Carnarvon Basin, Western Australia.
A.Y. Glikson, T. Uysal1, A.J. Mory2, R. Iasky2, F. Pirajno2, S.P. Kelley3 ,
S. Eggins, R.A. Armstrong.
1 - University of Queensland;
2 - Geological Survey of Western Australia;
3 - Open University, Milton Keynes, U.K.
A determination of the age of the Woodleigh impact - now the world's the
4th largest - was attempted using several isotopic methods. A pre-Jurassic
age is indicated by overlying Early Jurassic sediments of the Woodleigh
Formation, restricted to the ring synclines as well as onlapping the
margins of the central uplift. The youngest deformed sediments include
lower Devonian units, setting an older age limit to the impact. The
isotopic systems of biotite and zircon in the basement uplift remained
stable in the samples analysed, as shown by (1) a model Rb-Sr age of 835
Ma, and (2) K-Ar isotopic age of ~800 Ma, with marginal rim resetting to
about 700 Ma. However, isotopic K-Ar analysis of illite and interleaved
illite/smectite grains separated from granitoid of the central uplift and
from basal diamictite of the inner ring syncline suggest upper Devonian
ages. Thus, core sample W149148 yielded an age of 362 Ma, and K-Ar ages of
illite and smectite separated from the basal diamictite at Woodleigh 2A
yield late to end-Devonian ages. Infra-red laser spot fusion analysis
indicates loss of potassium in pseudotachylite veins in shocked granitoid,
and altered K-feldspar yielded ages mostly in the range 180-130 Ma,
reflecting post-impact burial. The diamictite contains shale clasts
containing early Permian palynomorphs, probably representing sedimentary
mixing in the ring syncline. It follows that the Woodleigh impact
structure is of late to end-boundary age.
Woodleigh thus constitutes the largest member of a late Devonian impact
cluster, which also includes Charlevoix (Quebec), Siljan (Sweden), Ternovka
(Ukraine), Kaluga (Russia), Ilynets (Ukraine), and Elbow (Saskatchewan).
Iridium anomalies related to the late Devonian (Frasnian-Fammenian
boundary) events are known from the north Canning Basin, Western Australia,
microtektites are found along this boundary in south China, and marked
13/12C excursions occur in Alberta. This extinction saw the elimination of
rugose coral reefs, trilobites, ammonoids, brachiopods and conodont
species, including destruction of the Devonian reefs which fringe the
Kimberley Block, north Western Australia. A search is planned for tsunami
deposits along the late Devonian boundary in the Gascoyne Province.
Laser-ICPMS and SEM/EDS studies of pseudotachylite and impact melt-injected
shock-metamorphosed granitoid from the uplifted basement core of Woodleigh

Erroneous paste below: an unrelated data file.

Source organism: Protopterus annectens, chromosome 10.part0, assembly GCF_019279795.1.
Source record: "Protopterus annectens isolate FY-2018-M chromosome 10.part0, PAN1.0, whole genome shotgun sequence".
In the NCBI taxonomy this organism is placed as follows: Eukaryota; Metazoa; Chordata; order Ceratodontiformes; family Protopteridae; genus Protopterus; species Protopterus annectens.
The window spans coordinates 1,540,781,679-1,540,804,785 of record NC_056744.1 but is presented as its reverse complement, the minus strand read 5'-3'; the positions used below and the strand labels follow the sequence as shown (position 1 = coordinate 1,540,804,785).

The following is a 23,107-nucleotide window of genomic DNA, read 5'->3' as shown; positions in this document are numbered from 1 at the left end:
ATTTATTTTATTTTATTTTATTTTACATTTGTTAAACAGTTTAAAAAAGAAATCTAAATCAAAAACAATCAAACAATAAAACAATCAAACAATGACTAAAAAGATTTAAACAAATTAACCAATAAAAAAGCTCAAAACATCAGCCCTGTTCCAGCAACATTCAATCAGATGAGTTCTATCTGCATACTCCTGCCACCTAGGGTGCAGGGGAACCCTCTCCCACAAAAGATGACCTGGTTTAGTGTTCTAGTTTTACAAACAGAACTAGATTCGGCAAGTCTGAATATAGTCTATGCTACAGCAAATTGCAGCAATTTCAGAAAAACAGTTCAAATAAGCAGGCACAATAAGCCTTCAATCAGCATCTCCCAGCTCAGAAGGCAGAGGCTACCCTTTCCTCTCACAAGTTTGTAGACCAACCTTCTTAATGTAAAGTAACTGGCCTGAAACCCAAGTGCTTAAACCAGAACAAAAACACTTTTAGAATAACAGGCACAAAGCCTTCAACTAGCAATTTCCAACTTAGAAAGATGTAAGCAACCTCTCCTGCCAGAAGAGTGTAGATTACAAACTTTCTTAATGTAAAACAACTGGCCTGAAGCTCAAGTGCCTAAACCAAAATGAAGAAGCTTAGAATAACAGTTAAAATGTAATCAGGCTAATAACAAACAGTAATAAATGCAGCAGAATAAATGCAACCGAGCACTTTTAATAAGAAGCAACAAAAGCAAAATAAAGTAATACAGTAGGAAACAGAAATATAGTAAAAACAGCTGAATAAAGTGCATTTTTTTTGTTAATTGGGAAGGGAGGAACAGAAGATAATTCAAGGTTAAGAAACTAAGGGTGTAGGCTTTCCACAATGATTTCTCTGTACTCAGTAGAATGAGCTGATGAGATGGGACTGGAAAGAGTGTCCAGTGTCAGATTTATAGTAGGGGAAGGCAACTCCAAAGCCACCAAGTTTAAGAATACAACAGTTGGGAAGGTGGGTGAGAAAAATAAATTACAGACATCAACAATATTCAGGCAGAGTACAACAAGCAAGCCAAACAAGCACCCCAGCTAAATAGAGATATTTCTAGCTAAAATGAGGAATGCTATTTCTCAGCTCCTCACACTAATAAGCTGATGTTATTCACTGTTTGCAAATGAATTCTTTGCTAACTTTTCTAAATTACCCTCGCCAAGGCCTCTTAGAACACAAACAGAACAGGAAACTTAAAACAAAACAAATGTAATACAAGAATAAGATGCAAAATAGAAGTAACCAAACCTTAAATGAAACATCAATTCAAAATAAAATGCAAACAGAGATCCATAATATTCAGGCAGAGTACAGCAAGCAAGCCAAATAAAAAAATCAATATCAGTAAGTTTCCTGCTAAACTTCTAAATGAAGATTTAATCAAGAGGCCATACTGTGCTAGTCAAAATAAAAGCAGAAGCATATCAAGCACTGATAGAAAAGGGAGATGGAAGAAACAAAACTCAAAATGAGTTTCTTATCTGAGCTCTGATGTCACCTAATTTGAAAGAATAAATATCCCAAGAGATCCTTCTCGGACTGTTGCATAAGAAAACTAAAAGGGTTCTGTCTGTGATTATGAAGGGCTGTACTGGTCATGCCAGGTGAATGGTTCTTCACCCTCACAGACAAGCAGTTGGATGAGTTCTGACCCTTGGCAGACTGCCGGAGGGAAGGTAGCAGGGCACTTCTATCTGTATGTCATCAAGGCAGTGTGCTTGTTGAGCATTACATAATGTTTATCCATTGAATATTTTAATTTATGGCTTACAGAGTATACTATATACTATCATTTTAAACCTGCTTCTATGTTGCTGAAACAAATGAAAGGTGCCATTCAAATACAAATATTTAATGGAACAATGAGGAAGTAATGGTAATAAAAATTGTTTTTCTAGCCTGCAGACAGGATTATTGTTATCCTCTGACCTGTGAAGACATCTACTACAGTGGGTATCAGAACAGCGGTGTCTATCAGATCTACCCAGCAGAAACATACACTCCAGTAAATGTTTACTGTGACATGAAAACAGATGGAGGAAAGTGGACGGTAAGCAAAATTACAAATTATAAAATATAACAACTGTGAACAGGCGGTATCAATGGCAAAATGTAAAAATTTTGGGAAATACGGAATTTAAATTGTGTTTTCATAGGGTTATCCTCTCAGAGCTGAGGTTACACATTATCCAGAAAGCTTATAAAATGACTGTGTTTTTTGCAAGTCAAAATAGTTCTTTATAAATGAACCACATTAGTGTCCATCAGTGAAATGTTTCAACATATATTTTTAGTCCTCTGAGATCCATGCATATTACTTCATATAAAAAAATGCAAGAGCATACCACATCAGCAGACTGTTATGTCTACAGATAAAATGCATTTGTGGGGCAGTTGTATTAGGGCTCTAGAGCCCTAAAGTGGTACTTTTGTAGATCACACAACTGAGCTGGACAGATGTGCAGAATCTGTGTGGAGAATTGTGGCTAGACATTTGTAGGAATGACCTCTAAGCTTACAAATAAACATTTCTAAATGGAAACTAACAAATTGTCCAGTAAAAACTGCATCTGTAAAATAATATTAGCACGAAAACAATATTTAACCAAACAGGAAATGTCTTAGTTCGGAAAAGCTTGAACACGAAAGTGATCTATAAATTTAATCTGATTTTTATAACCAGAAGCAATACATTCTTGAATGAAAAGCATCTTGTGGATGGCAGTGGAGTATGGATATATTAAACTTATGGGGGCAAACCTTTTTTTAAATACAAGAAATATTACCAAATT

confirm earlier indications of anomalous siderophile and magnesian element
abundances (Mg, Fe, Ni, Cr, Co, V) in the pseudotachylite and diaplectic
glass inclusions within feldspar. In the absence of ultramafic rocks in
the vicinity, it is suggested the anomalous ultramafic chemistry is related
to injection of melt and condensation of vapour phases derived from the
Gorter, J.D. and Glikson, A.Y., 2000. A late Eocene to pre-Miocene buried
crater and breccia lens at Fohn-1, North Bonaparte Basin, Timor Sea: a
probable extraterrestrial connection. Meteoritics and Planetary Science,
Glikson, A.Y., 2000. Spherulitic microkrystites and early terrestrial
maria. The Australian Geologist, March, 2000.
Mory, A.J, Iaski, R., Glikson, A.Y., Pirajno, F., 2000. The Woodleigh
structure, Carnarvon Basin, Western Australia: a multi-ring impact
structure of 120 km diameter. Earth Planet. Sci. Lett. 177, 1-2: 119-128
Mory, A.J, Iaski, R., Glikson, A.Y., Pirajno, F., 2000. Reply to discussion
of "The Woodleigh structure, Carnarvon Basin, Western Australia: a
multi-ring impact structure of 120 km diameter" (Earth Planet. Sci. Lett.,
177, 1-2: 119-128) by U.W. Reimold and C. Koeberl. Earth Planet. Sci.
Lett. 184, 359-365.
Glikson, A.Y., 2000. The world's fourth largest impact and the tale of two
craters. Meteorite 6: 18-20.
Glikson, A.Y., 2000. Early asteroid impacts and the origin of terrestrial
life. Meteorite 6: 8-15.
Glikson, A.Y., 2000. On early life and panspermia: reflections at an
outcrop of 3.46 Ga Pilbara stromatolites. The Australian Geologist,
Glikson, A.Y., 2000. The astronomical connection of crustal evolution:
effects of post-3.8 Ga impacts, with particular reference to 3.2 Ga
bombardment in the Earth-Moon system. Journal of Geodynamics (in press).